Bradley Merrill Thompson Quoted in “Combination Product Group Calls For New FDA Policy on Two Kinds of Tests”

Bloomberg BNA's Medical Devices Law & Industry Report

Bradley Merrill Thompson, a Member of the Firm in the Health Care and Life Sciences practice, was quoted in an article titled "Combination Product Group Calls For New FDA Policy on Two Kinds of Tests."

Following is an excerpt:

The Food and Drug Administration needs to take action and make a decision on whether it has the authority to regulate laboratory developed tests (LDTs) as medical devices, a group representing manufacturers of combination products said in a recent letter to the agency.

The Combination Products Coalition (CPC) May 15 told the FDA it needs to make a decision about regulating LDTs and in-vitro diagnostics (IVDs). According to the letter, the FDA's approach to lab-developed tests and the FDA's approach to IVDs can't both be correct. Either the federal government is dramatically overregulating IVDs, or underregulating lab-developed tests, or both, the group said.

The group called on the FDA to create a single regulatory system for both IVDs and LDTs. ?...

Bradley Merrill Thompson, an attorney with Epstein Becker & Green, P.C. in Washington and general counsel to the CPC, told Bloomberg BNA May 19 the group decided to act because it appeared that all IVD/LDT-related efforts at the FDA "have ground to a halt."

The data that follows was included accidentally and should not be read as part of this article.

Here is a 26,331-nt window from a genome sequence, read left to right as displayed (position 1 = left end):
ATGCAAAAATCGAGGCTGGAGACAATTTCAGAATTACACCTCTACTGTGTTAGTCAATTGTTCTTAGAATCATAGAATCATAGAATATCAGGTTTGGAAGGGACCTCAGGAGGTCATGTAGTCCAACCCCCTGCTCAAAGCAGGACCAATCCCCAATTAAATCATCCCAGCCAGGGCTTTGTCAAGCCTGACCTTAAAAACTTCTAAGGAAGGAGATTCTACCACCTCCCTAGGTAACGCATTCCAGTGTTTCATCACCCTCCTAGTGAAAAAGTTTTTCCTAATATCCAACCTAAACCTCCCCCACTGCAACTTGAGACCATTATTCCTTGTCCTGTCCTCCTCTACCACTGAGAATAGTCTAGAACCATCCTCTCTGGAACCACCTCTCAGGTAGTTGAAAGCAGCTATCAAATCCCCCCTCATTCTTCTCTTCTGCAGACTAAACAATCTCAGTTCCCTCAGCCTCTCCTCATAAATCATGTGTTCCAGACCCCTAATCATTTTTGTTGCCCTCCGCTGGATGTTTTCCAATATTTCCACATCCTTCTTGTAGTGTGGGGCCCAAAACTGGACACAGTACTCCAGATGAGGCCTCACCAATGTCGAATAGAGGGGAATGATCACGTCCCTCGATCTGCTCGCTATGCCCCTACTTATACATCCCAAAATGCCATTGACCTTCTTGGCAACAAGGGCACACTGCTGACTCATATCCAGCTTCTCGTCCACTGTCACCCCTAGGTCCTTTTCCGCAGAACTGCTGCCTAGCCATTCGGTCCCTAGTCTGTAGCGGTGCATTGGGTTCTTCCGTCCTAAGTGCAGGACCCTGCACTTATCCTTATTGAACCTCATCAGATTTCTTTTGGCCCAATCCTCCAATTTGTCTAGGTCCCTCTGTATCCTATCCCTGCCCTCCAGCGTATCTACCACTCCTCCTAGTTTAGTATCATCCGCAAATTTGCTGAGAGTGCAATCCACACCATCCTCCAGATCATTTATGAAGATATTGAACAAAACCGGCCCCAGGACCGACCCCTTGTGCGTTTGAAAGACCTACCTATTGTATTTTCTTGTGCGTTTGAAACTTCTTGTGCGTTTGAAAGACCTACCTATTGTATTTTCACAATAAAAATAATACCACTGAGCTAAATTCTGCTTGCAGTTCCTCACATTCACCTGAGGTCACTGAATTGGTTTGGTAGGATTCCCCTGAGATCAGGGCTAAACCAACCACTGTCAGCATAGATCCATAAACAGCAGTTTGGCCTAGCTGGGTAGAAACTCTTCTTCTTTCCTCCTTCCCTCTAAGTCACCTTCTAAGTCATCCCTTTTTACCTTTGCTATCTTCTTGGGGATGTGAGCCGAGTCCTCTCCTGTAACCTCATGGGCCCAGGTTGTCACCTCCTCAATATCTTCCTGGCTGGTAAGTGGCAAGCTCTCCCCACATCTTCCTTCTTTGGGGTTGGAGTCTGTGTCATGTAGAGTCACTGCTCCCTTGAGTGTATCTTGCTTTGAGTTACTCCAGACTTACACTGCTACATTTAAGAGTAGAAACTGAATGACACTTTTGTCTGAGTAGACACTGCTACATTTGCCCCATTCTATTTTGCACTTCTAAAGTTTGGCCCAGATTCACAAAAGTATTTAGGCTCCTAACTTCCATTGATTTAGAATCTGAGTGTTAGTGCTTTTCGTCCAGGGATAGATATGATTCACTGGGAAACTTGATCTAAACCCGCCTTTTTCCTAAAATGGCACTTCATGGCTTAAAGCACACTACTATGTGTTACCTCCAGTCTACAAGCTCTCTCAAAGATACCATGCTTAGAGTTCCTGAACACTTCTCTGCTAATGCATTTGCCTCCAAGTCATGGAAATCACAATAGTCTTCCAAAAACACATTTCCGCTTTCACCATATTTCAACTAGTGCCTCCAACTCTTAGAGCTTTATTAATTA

Thompson said, "We've been waiting and waiting for a [final] guidance on companion diagnostics. Our understanding is that it's being held up" at the White House Office of Management and Budget because of unresolved concerns about LDT regulation. The CPC letter calls on the guidance to be released, and for other agencies to "step aside" if they are holding up its release.

Sending a letter "was the best approach we could think of. It's pure and simple frustration. I don't see how this gets resolved without FDA being more bold" about making a decision, Thompson said. ?...

Thompson said nothing can be done about the regulations without Congress getting involved, but as a minimum first step, he said the agency needs to act, and come out with a policy.

"Then we can have a discussion with Congress, get everyone talking," Thompson said. "I want to have a debate. I'm convinced that once the debate starts, we will get somewhere. It all starts with FDA. FDA can't walk around wringing its hands. Doing nothing can't be good for patients. There's no way the current system puts patients first."